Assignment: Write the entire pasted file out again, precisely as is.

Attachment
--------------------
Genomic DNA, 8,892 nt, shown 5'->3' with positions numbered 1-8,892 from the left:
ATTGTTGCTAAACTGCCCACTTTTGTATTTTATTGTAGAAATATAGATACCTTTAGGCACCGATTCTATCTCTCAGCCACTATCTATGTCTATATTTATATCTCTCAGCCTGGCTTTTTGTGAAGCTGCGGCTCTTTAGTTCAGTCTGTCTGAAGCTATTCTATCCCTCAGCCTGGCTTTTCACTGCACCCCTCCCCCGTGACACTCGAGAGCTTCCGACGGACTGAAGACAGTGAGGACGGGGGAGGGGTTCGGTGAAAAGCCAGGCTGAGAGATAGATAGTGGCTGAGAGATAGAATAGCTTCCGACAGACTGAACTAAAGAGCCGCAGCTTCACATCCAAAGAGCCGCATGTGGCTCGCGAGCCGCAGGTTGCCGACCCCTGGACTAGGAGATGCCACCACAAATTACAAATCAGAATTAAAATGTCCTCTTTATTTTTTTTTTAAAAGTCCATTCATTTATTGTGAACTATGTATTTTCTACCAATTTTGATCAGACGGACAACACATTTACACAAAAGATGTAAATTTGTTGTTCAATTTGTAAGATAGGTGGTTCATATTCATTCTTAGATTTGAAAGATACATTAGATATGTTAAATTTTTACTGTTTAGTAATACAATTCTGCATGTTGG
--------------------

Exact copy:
Genomic DNA, 8,892 nt, shown 5'->3' with positions numbered 1-8,892 from the left:
ATTGTTGCTAAACTGCCCACTTTTGTATTTTATTGTAGAAATATAGATACCTTTAGGCACCGATTCTATCTCTCAGCCACTATCTATGTCTATATTTATATCTCTCAGCCTGGCTTTTTGTGAAGCTGCGGCTCTTTAGTTCAGTCTGTCTGAAGCTATTCTATCCCTCAGCCTGGCTTTTCACTGCACCCCTCCCCCGTGACACTCGAGAGCTTCCGACGGACTGAAGACAGTGAGGACGGGGGAGGGGTTCGGTGAAAAGCCAGGCTGAGAGATAGATAGTGGCTGAGAGATAGAATAGCTTCCGACAGACTGAACTAAAGAGCCGCAGCTTCACATCCAAAGAGCCGCATGTGGCTCGCGAGCCGCAGGTTGCCGACCCCTGGACTAGGAGATGCCACCACAAATTACAAATCAGAATTAAAATGTCCTCTTTATTTTTTTTTTAAAAGTCCATTCATTTATTGTGAACTATGTATTTTCTACCAATTTTGATCAGACGGACAACACATTTACACAAAAGATGTAAATTTGTTGTTCAATTTGTAAGATAGGTGGTTCATATTCATTCTTAGATTTGAAAGATACATTAGATATGTTAAATTTTTACTGTTTAGTAATACAATTCTGCATGTTGG